Looking back at what I set as the original goals, they were quite reasonable. After all, my project is only to implement global illumination with photon mapping - pretty standard stuff. However, there are still many features that I had left out and not implemented. Why? I think that the one aspect of this project that is particularly lacking was the initial research and planning of the framework I will be using. Most of the time spent on the project was not on the global illumination algorithm, but debugging and compromising for the nature of the framework. More specifically, there were many limitations of GLSL ES that I did not foresee that made many standard features of a scene graph or photon mapping very tricky and difficult to implement. With more thorough research and thinking, and planning through every step of the project, I believe the project would have gone much more smoothly. Nonetheless, I managed to make certain compromises and find various alternative methods along the way that allowed me to build some kind of global illumination renderer on WebGL.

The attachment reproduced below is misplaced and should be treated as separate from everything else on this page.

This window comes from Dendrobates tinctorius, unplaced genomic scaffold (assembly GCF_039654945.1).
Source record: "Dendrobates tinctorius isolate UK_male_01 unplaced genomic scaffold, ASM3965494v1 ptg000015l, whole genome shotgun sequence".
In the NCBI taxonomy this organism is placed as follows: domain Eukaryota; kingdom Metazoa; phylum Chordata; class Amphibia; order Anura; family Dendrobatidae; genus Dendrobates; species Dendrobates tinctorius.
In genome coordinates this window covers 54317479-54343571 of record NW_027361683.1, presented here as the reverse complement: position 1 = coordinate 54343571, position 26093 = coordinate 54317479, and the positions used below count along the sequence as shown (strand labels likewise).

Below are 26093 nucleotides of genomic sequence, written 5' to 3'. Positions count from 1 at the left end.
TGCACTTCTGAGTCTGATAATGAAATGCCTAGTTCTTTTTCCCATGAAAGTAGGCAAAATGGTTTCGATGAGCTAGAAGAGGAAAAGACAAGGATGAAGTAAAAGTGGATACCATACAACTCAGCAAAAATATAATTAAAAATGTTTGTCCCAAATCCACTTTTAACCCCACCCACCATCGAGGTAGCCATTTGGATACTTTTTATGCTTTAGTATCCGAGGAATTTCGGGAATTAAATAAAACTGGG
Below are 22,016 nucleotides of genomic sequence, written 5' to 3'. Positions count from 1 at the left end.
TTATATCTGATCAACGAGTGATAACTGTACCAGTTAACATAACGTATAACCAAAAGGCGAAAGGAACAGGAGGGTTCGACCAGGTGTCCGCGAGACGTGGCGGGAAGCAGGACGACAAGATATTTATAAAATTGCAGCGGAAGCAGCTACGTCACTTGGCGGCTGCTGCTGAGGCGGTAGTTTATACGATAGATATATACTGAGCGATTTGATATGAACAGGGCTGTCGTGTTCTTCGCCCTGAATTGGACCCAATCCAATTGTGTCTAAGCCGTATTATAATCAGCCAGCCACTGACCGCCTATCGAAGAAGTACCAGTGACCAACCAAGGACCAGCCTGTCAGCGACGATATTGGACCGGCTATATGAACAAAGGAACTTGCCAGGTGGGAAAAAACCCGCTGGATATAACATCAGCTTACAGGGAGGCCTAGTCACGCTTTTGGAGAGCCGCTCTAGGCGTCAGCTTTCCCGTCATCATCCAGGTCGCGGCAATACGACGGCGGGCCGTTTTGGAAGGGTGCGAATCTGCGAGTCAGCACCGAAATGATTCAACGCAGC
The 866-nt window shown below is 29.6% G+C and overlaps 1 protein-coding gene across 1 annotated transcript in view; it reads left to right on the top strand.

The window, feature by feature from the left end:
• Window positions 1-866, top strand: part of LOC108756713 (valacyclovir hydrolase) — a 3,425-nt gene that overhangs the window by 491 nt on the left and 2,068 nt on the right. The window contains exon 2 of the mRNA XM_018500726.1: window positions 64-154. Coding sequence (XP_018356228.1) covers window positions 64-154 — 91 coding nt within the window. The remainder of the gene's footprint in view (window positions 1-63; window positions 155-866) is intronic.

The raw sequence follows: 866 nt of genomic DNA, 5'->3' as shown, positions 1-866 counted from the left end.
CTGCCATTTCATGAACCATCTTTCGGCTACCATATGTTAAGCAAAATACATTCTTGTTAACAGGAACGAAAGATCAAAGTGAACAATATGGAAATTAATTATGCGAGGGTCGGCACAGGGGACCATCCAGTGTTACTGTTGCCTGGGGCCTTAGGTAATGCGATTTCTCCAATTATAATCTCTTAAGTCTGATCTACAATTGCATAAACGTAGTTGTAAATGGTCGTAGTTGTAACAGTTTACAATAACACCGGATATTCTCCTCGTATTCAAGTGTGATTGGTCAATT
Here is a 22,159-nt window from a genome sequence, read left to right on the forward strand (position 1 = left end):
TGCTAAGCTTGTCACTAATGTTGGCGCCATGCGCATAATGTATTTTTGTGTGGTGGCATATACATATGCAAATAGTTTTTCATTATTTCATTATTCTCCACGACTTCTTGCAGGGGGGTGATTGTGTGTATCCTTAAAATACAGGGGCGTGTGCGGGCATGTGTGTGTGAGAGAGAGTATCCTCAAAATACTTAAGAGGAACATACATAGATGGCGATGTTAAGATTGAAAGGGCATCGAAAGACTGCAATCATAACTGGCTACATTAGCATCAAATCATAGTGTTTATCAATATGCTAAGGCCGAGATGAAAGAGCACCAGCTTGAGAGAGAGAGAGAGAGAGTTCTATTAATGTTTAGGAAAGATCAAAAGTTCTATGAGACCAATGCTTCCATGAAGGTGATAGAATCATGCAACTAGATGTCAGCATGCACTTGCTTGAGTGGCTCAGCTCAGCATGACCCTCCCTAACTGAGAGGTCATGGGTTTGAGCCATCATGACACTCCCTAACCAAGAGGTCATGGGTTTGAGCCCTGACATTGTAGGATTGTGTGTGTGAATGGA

The following is a list of features I have today:
- Scene list
- Ray tracing, with reflections and refractions
- Photon scattering
- Rendering with photon gathering (with only full reflection or refraction)
- Real-time interactive user-controlled camera
- Scene graph - instead using a simple scene list
- Photon scattering and rendering - not using standard literature technique
- Interactive user interface - allow users to modify the scene
- Irradiance Caching
After the Beta Review tomorrow, I will post more details about the future timeline of the next few weeks.